My first book was meant as a humor parody mashup of military manuals and fatherhood books.  It was intentionally goofy with a few real nuggets of wisdom thrown in just to prove I actually pro-created.  It even states so in the preface pages.  However, certain readers took the book as gospel and blasted it (and me) very publicly across various sites, including Amazon and Good Reads.  And I made the mistake of rebutting the criticism.  I should have let it go and accepted the fact that most readers, those that got the humor, loved it.  But no, I had to get my hillbilly on and kick off a flame war, which did nothing but fire up the other haters and make me look like a defensive, over-sensitive kook.

So here’s my advice: Let it go.  Engage with your audience but stay away from the Crazy Screechy Monkeys.

Here’s a great post by author John Scalzi, who’s sold a couple of books.  (Actually a couple of million.):

Beware the Crazy Screechy Monkeys


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Posted by on Jun 7, 2019 in Sailing, What the..? | 0 comments

For you sailors out there…


Meet the luckiest sailor alive.

There’s nothing quite like the open ocean.  I’ve put thousands of miles under the bow and still find myself speechless when confronted with the power and beauty of the sea.

I’m sure the guy in the story linked above has a decidedly different opinion.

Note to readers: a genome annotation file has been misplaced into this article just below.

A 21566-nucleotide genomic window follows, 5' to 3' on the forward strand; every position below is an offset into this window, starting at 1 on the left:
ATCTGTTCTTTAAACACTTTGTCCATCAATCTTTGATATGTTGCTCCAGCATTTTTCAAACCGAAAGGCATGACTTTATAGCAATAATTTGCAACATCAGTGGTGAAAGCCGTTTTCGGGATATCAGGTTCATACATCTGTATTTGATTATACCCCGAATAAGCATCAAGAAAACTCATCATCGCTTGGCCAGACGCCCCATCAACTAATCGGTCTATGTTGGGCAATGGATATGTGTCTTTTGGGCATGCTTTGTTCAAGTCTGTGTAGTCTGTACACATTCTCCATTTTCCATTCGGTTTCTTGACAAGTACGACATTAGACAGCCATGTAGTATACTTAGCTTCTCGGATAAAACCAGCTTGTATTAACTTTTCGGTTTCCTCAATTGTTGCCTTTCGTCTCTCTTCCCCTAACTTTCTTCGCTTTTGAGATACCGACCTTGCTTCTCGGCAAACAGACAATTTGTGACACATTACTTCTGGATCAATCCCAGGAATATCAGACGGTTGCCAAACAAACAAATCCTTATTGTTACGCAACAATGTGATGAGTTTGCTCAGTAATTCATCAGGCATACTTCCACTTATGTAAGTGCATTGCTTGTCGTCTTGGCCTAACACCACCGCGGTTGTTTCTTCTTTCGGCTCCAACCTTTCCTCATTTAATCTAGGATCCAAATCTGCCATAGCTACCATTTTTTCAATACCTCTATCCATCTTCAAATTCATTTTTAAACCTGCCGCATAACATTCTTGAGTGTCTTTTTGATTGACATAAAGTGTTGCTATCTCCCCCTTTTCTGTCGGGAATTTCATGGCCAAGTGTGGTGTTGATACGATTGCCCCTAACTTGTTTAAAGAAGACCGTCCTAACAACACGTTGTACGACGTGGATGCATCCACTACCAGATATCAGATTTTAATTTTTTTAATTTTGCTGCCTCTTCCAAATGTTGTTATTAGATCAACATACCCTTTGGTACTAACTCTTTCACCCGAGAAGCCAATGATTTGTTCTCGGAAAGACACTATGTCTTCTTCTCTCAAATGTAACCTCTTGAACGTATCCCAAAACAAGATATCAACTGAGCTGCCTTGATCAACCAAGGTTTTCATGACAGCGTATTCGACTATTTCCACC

From the article:

Clements started to pray, then kicked off his boots and swam blindly in the darkness. In a stroke of luck, he bumped into one of the life rafts, which had capsized. “I was able to flip it over and somehow get in,” he says.

About an hour later a Navy helicopter, dispatched from the aircraft carrier USS Dwight D. Eisenhower, was on the scene and a rescue swimmer was in the water. Winds were blowing 50 knots, with 10-foot seas and driving sleet and snow.

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Posted by on Nov 29, 2016 in Excursions, Randomness | 0 comments

Geography Randomness, or, Random Geographyness

Yes, I am a geography geek.

I suppose most sailors are; it’s not too wise to jump into a 25′ craft, hoist the main and charge off to the horizon with no damn idea what lies beyond.

Back in the middle ages, mapmakers wrote “here be dragons” on the edges of the maps, in the areas that had not (yet) been explored.  They weren’t far off.  Find yourself in a fifty-knot blow on thirty foot seas, and you’ll wish you were back on land fighting dragons.

One factoid I find fascinating every time I chart the Atlantic is the relation of US cities to our neighbors across the pond.  As kids, we generally believed that England is a straight shot East, somewhere vaguely equal to Plymouth Rock, or perhaps even New York.

But take a look at a latitude map below and you’ll see that Great Britain is way north in relation to US cities.  London is more in line with Vancouver than any US city, and New York is on par with Madrid, Rome and Instanbul, while Atlanta’s latitude is very close to Baghdad’s.

So why isn’t England a snow-capped hell, like most of Canada (Heh.)?

The Gulf Stream.